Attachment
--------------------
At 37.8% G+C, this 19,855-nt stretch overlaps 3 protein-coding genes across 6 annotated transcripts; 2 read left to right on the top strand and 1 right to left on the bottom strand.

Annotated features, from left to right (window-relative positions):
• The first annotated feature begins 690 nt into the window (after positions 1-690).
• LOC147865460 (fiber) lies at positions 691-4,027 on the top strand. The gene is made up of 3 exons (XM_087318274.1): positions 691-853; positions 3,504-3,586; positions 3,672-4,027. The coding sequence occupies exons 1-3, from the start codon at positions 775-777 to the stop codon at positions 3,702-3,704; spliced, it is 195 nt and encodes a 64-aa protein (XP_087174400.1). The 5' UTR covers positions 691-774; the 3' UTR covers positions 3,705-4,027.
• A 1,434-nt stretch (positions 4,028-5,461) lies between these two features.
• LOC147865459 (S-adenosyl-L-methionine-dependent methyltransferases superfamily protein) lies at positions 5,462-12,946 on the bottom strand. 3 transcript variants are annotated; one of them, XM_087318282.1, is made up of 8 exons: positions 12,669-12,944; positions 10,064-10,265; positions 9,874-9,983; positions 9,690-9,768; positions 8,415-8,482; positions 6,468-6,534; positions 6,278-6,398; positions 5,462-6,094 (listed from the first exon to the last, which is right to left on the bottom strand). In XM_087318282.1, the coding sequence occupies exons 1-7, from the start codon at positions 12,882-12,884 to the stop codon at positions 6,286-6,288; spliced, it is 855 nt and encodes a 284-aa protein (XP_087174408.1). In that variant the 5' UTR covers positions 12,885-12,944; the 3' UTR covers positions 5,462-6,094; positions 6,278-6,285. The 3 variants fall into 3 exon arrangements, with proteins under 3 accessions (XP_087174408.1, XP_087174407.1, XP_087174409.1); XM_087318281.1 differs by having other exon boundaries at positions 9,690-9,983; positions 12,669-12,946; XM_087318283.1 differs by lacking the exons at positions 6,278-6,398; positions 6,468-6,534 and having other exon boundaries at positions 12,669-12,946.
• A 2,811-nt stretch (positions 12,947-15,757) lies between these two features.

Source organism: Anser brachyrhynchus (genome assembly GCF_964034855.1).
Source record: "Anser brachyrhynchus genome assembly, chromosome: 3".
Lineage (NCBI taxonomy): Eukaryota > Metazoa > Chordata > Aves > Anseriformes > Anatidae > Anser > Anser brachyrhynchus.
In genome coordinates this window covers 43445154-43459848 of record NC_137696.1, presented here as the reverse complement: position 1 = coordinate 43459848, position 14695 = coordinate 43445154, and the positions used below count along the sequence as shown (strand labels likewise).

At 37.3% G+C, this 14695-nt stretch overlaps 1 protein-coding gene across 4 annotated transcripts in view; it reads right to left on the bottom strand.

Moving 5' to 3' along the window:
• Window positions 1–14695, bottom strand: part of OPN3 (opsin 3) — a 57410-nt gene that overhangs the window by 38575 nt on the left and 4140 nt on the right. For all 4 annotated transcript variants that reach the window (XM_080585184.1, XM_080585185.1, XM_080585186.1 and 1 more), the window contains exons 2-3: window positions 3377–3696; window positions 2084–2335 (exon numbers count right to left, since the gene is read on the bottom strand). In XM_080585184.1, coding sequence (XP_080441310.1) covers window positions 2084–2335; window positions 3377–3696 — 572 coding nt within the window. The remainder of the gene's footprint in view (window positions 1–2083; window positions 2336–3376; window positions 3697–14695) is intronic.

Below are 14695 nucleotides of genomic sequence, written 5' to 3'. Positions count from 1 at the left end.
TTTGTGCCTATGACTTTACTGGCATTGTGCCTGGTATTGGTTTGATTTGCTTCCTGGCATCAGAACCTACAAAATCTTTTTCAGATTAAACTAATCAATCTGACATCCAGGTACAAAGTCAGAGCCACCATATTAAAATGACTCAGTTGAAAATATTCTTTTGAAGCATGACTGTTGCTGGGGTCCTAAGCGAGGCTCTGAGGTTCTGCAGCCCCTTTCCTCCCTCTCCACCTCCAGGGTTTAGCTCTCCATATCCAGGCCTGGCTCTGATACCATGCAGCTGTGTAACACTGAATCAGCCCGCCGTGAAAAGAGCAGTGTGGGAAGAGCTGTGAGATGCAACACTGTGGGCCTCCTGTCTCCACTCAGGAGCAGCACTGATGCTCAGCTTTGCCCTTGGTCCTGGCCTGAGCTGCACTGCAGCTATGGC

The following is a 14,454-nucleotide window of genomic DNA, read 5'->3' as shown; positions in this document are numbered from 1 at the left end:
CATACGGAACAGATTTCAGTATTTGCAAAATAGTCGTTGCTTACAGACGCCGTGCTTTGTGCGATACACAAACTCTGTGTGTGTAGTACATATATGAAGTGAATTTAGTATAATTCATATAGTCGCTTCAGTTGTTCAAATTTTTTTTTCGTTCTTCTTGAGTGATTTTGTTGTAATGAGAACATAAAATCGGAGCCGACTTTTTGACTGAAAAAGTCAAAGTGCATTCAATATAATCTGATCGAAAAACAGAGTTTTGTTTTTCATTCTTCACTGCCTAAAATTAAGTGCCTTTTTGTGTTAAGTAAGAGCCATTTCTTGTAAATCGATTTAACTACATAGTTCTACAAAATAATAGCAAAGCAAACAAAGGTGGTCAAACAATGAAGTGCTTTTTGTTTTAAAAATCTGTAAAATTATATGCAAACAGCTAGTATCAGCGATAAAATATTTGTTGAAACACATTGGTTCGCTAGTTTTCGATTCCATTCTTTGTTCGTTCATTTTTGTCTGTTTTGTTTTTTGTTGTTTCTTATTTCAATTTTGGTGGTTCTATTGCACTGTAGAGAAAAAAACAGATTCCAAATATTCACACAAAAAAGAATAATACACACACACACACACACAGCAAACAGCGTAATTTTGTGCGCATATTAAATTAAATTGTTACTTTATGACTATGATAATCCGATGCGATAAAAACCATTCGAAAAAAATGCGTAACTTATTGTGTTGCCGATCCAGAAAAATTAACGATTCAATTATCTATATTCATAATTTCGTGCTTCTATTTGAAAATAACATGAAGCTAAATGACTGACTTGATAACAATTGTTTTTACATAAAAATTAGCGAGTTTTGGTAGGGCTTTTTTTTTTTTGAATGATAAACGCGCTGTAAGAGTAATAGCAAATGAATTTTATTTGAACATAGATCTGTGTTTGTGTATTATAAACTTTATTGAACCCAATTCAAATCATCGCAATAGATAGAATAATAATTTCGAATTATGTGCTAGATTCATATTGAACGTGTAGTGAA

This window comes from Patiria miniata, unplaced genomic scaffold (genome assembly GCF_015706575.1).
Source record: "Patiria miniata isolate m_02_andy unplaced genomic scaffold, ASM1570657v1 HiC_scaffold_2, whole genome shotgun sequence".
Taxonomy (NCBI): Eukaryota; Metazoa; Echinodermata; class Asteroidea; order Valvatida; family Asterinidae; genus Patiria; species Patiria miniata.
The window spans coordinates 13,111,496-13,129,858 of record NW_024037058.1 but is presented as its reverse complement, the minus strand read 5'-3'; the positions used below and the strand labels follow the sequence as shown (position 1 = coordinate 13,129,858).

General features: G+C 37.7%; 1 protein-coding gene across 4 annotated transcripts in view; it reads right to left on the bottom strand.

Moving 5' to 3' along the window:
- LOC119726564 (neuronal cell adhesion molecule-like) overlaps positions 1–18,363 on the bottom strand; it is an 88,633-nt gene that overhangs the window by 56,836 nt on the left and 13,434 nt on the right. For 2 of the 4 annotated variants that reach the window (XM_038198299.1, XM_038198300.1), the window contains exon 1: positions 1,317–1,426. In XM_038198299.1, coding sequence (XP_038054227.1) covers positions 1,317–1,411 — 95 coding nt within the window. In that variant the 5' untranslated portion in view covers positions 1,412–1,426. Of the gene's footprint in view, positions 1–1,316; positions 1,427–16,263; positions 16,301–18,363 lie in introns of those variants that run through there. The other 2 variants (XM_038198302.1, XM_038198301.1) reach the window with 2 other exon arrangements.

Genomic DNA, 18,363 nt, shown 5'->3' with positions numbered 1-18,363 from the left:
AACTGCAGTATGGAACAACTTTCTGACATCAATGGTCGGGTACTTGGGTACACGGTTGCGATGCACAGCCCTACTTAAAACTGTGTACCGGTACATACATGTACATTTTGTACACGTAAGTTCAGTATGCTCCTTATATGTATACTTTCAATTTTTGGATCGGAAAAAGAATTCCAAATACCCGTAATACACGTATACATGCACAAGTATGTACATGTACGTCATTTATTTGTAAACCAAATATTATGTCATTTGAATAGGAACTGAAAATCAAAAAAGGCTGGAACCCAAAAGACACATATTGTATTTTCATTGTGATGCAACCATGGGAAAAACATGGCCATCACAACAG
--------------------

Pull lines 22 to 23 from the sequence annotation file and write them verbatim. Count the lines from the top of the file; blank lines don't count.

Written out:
The window spans coordinates 13,111,496-13,129,858 of record NW_024037058.1 but is presented as its reverse complement, the minus strand read 5'-3'; the positions used below and the strand labels follow the sequence as shown (position 1 = coordinate 13,129,858).

General features: G+C 37.7%; 1 protein-coding gene across 4 annotated transcripts in view; it reads right to left on the bottom strand.